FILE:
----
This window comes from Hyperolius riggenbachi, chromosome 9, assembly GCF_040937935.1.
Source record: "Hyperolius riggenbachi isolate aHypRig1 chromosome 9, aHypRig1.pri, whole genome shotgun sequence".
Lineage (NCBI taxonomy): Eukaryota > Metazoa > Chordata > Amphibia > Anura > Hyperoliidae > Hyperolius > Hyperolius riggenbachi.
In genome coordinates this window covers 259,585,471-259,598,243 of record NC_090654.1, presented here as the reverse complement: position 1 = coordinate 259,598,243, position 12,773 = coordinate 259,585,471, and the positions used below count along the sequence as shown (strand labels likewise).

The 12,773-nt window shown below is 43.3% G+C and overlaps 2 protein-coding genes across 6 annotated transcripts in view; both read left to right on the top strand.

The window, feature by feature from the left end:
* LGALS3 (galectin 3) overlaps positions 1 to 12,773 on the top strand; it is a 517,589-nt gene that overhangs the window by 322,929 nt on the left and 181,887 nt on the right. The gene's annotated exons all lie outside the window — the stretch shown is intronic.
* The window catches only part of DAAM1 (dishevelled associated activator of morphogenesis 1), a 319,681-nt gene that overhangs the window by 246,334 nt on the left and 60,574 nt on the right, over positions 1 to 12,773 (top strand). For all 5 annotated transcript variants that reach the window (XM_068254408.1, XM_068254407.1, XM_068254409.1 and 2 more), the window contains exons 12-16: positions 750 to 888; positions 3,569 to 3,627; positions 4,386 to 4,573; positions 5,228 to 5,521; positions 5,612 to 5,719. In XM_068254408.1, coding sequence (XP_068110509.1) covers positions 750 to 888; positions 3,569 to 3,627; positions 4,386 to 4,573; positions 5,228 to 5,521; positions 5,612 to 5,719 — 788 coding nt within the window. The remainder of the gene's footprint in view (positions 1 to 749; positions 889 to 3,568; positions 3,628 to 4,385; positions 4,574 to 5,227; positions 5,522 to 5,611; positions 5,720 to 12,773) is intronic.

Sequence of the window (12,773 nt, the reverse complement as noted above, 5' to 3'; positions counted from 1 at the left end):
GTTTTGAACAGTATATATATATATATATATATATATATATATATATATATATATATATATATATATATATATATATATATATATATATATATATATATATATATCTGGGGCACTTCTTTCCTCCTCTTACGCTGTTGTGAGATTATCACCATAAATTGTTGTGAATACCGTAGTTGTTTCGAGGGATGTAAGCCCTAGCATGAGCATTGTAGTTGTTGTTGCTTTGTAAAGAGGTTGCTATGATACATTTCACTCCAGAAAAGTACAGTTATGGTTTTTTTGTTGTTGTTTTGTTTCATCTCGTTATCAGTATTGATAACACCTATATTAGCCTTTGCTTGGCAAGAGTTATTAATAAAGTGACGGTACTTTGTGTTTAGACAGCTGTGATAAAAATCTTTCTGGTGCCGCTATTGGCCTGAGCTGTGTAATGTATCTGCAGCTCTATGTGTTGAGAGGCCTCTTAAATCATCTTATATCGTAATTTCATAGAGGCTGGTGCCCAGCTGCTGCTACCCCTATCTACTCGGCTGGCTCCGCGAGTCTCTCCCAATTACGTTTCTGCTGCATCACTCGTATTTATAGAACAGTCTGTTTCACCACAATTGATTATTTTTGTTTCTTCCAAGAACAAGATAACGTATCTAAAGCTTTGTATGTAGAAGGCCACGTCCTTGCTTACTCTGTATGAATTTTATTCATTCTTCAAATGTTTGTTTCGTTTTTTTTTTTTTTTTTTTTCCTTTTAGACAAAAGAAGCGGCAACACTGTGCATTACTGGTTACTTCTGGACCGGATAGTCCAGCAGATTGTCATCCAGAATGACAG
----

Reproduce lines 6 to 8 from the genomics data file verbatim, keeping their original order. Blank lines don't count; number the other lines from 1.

The window, feature by feature from the left end:
* LGALS3 (galectin 3) overlaps positions 1 to 12,773 on the top strand; it is a 517,589-nt gene that overhangs the window by 322,929 nt on the left and 181,887 nt on the right. The gene's annotated exons all lie outside the window — the stretch shown is intronic.
* The window catches only part of DAAM1 (dishevelled associated activator of morphogenesis 1), a 319,681-nt gene that overhangs the window by 246,334 nt on the left and 60,574 nt on the right, over positions 1 to 12,773 (top strand). For all 5 annotated transcript variants that reach the window (XM_068254408.1, XM_068254407.1, XM_068254409.1 and 2 more), the window contains exons 12-16: positions 750 to 888; positions 3,569 to 3,627; positions 4,386 to 4,573; positions 5,228 to 5,521; positions 5,612 to 5,719. In XM_068254408.1, coding sequence (XP_068110509.1) covers positions 750 to 888; positions 3,569 to 3,627; positions 4,386 to 4,573; positions 5,228 to 5,521; positions 5,612 to 5,719 — 788 coding nt within the window. The remainder of the gene's footprint in view (positions 1 to 749; positions 889 to 3,568; positions 3,628 to 4,385; positions 4,574 to 5,227; positions 5,522 to 5,611; positions 5,720 to 12,773) is intronic.